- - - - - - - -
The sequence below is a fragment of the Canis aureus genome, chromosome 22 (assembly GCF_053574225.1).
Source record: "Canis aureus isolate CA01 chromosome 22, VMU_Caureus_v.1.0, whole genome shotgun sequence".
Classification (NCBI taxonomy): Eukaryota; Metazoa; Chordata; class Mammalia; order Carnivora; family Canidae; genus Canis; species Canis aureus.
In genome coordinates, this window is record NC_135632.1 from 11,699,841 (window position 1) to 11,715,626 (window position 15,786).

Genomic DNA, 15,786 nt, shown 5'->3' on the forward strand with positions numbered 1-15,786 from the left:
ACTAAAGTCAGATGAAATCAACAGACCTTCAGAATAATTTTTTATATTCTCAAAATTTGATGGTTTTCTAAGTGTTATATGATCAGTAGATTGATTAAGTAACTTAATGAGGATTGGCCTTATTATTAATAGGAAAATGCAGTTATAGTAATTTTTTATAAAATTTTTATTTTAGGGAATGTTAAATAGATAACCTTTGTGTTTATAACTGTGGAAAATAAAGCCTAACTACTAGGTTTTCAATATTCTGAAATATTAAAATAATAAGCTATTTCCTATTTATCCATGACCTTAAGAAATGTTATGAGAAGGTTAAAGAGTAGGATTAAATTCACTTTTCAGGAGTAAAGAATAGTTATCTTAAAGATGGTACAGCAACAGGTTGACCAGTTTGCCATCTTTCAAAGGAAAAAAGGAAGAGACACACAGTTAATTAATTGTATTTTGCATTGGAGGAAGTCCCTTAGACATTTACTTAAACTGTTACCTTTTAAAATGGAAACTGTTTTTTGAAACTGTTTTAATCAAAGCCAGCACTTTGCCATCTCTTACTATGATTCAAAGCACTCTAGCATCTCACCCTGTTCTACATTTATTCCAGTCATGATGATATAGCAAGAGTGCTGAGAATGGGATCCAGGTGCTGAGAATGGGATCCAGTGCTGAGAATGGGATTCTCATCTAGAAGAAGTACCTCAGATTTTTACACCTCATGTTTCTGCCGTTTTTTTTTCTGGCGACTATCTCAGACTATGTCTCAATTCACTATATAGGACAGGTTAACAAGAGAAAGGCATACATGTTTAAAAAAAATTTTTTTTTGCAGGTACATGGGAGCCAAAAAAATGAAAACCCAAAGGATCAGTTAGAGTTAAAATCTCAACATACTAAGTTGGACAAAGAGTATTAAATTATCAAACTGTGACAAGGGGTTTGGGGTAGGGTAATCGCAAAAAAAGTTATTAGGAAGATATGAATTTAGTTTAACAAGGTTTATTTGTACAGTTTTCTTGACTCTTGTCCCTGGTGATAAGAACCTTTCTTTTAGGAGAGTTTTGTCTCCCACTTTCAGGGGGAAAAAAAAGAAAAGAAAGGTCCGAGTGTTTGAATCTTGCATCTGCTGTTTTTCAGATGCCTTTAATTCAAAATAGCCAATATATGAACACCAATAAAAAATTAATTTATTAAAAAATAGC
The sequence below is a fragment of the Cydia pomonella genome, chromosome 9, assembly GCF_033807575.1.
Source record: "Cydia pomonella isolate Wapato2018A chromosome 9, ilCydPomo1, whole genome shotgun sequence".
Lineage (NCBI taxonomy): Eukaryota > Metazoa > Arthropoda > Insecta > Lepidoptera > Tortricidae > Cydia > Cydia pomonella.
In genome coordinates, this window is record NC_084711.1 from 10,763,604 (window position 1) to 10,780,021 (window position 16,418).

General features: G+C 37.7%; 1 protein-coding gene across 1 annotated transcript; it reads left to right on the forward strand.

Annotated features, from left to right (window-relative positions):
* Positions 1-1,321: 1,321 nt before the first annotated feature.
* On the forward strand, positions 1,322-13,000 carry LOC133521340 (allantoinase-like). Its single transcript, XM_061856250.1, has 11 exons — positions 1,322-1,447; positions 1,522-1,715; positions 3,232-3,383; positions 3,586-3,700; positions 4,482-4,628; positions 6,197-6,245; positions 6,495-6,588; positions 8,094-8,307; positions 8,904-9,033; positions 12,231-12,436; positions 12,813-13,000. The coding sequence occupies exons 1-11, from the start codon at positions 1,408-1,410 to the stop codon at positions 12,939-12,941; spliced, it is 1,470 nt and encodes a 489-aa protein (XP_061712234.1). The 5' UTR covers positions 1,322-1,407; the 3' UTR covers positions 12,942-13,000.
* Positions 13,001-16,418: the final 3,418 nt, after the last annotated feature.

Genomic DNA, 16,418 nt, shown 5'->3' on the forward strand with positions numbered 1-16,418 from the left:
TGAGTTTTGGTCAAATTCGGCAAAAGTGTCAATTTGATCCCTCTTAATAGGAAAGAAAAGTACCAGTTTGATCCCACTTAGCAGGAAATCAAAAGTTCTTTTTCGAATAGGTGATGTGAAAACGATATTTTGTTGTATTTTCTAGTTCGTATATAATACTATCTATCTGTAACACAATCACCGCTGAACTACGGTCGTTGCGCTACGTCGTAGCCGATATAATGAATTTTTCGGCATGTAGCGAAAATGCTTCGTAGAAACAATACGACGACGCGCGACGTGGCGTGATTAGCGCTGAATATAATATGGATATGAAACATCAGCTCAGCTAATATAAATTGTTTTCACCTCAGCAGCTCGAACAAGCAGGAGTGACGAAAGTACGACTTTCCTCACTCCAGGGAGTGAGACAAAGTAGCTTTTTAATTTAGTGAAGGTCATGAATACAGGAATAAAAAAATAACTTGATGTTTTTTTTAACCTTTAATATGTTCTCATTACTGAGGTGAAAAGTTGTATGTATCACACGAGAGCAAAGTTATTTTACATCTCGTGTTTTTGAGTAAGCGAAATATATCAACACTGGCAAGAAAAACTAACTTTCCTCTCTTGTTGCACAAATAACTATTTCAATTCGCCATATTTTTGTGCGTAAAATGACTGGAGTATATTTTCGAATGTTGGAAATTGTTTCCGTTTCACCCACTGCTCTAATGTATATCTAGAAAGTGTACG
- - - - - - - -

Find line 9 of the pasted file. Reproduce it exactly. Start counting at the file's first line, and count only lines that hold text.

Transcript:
Lineage (NCBI taxonomy): Eukaryota > Metazoa > Arthropoda > Insecta > Lepidoptera > Tortricidae > Cydia > Cydia pomonella.